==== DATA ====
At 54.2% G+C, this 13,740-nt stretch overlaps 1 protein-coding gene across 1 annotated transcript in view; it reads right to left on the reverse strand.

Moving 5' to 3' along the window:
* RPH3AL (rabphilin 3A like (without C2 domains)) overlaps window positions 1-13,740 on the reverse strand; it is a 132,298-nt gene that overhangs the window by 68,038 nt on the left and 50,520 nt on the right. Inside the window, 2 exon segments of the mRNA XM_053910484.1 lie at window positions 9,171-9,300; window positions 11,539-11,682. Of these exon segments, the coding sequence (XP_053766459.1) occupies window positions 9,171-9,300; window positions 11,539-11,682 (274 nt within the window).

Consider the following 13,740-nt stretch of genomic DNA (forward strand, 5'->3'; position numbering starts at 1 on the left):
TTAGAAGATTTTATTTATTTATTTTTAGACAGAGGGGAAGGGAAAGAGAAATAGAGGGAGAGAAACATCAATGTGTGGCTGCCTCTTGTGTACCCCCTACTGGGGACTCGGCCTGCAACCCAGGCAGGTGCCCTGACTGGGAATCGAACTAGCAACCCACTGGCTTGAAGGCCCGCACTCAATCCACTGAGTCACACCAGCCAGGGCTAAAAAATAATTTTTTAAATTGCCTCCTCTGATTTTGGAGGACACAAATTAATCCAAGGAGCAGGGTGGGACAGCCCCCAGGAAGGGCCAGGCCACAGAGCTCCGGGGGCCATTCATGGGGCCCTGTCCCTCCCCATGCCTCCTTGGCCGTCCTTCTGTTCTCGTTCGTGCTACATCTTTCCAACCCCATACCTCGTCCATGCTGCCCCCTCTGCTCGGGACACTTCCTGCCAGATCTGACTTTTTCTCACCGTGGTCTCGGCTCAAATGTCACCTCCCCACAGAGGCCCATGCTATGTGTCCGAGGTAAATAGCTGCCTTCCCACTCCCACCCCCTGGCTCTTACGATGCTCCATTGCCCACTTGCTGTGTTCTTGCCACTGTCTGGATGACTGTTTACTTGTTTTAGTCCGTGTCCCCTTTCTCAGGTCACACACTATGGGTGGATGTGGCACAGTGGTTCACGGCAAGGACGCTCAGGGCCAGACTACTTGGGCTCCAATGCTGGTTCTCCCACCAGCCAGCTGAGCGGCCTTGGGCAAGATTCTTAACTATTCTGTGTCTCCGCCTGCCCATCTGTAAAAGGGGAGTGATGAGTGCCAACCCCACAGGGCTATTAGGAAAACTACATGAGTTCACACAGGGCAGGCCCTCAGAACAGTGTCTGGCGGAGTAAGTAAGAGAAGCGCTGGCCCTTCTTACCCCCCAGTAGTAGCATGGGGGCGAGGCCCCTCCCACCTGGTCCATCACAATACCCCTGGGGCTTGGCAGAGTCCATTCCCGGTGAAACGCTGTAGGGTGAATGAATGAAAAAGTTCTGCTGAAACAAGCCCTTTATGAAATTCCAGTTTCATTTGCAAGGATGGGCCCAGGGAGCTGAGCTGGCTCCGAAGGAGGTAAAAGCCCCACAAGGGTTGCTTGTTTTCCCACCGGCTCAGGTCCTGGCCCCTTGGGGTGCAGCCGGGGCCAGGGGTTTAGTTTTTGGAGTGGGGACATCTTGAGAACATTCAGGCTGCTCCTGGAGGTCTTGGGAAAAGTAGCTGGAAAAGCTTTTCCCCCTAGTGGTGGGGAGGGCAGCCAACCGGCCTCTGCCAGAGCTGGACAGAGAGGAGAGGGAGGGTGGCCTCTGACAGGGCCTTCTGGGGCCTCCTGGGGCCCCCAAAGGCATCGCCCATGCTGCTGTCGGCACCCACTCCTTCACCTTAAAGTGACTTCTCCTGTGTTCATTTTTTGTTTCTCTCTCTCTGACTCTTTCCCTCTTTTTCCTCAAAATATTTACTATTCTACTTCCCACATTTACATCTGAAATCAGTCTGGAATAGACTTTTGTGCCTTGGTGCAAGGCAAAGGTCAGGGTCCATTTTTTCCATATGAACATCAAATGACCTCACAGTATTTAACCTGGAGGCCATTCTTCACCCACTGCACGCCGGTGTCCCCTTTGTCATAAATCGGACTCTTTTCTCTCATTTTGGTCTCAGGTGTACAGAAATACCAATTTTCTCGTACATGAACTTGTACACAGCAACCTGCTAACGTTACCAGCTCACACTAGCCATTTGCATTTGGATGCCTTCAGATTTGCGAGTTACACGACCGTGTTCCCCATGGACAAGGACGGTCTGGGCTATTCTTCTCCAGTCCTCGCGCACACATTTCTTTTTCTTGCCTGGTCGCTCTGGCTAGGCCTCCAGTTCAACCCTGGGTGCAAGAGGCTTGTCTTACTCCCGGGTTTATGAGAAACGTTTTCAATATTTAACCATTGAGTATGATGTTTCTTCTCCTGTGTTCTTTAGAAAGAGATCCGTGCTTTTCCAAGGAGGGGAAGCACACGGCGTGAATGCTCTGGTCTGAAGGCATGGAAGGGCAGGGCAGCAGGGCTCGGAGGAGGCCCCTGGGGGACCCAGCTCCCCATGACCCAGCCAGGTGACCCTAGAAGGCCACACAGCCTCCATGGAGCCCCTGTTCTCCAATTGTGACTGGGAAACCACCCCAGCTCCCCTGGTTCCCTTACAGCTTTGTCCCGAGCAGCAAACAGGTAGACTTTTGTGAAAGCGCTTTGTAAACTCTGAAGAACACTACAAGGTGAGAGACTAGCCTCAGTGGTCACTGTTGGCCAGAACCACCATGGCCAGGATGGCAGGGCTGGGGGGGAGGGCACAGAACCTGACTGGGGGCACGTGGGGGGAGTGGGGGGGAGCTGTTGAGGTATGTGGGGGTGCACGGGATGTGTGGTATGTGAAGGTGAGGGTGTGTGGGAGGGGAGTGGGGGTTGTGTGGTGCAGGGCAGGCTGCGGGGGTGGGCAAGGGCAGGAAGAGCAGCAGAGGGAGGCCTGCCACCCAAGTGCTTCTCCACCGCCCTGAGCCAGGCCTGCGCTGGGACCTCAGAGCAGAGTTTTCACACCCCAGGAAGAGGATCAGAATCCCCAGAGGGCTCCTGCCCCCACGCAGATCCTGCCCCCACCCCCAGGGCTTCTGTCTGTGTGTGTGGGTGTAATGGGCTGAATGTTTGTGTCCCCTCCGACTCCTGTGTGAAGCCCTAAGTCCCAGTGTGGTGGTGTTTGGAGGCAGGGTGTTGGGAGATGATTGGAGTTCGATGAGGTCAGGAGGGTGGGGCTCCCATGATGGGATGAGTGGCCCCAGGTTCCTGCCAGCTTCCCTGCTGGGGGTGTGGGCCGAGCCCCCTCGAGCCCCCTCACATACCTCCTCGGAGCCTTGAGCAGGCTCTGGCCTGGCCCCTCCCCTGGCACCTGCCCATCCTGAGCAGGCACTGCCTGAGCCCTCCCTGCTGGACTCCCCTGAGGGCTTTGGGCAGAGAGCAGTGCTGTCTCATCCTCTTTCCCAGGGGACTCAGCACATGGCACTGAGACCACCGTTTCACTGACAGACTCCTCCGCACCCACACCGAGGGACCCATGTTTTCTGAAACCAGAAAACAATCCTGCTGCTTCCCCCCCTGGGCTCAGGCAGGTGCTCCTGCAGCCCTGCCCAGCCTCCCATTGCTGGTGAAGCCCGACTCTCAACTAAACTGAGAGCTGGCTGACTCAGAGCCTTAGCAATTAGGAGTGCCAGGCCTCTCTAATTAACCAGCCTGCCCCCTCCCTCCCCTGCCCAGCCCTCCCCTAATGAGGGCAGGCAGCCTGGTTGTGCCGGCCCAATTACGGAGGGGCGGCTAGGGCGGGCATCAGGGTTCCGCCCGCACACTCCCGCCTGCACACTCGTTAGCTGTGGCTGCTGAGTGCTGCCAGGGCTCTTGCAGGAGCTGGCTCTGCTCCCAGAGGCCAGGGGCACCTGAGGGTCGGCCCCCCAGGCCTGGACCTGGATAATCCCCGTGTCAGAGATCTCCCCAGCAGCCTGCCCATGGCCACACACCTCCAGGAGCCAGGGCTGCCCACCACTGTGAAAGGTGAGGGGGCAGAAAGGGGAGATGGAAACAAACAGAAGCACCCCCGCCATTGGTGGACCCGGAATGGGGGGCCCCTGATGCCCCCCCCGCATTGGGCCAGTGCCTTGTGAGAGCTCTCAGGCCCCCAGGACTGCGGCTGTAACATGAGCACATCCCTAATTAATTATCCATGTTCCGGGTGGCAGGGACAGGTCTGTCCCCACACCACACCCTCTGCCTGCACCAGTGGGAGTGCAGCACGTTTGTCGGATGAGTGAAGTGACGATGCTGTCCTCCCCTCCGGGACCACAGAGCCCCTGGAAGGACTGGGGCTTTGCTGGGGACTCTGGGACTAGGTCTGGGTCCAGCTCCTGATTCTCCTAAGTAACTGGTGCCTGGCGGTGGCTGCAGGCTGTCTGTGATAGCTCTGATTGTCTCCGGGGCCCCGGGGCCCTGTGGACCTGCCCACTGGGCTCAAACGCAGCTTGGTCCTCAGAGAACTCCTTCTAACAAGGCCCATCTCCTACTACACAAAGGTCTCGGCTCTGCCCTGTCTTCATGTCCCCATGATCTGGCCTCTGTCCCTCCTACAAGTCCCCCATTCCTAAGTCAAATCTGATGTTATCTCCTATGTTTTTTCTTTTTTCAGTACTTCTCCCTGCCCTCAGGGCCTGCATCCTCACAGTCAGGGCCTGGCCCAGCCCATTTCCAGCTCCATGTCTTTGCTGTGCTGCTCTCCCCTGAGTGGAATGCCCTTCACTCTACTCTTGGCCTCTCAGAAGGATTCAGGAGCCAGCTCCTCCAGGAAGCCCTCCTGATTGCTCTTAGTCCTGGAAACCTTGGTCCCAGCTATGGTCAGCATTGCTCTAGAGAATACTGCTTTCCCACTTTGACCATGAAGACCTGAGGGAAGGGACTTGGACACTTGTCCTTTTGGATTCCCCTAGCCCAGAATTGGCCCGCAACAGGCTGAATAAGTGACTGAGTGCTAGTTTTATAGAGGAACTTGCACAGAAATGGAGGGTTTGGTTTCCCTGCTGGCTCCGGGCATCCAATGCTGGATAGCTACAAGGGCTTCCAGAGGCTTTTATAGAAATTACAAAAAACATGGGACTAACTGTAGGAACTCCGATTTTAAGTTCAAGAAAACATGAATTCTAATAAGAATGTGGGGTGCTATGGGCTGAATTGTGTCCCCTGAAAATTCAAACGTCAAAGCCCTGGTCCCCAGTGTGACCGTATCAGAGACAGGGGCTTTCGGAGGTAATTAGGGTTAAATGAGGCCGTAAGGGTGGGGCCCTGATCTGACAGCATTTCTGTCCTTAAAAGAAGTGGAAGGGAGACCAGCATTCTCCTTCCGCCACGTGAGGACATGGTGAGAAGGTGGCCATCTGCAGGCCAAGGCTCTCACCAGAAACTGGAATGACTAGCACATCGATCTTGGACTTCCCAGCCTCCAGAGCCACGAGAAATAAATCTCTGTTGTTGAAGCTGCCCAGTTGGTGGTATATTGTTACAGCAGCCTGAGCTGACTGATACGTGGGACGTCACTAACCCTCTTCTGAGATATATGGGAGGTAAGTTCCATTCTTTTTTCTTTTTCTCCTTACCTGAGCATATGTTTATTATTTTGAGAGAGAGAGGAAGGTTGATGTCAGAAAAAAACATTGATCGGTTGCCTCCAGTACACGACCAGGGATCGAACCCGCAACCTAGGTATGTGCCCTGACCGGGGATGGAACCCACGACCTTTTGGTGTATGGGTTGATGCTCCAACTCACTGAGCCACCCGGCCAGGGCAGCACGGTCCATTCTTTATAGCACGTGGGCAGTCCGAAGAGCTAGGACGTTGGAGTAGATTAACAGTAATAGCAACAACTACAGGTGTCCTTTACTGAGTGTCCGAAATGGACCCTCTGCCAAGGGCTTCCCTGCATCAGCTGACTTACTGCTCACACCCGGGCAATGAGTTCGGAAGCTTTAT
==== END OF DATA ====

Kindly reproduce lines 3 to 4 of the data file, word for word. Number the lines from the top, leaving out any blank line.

* RPH3AL (rabphilin 3A like (without C2 domains)) overlaps window positions 1-13,740 on the reverse strand; it is a 132,298-nt gene that overhangs the window by 68,038 nt on the left and 50,520 nt on the right. Inside the window, 2 exon segments of the mRNA XM_053910484.1 lie at window positions 9,171-9,300; window positions 11,539-11,682. Of these exon segments, the coding sequence (XP_053766459.1) occupies window positions 9,171-9,300; window positions 11,539-11,682 (274 nt within the window).

Consider the following 13,740-nt stretch of genomic DNA (forward strand, 5'->3'; position numbering starts at 1 on the left):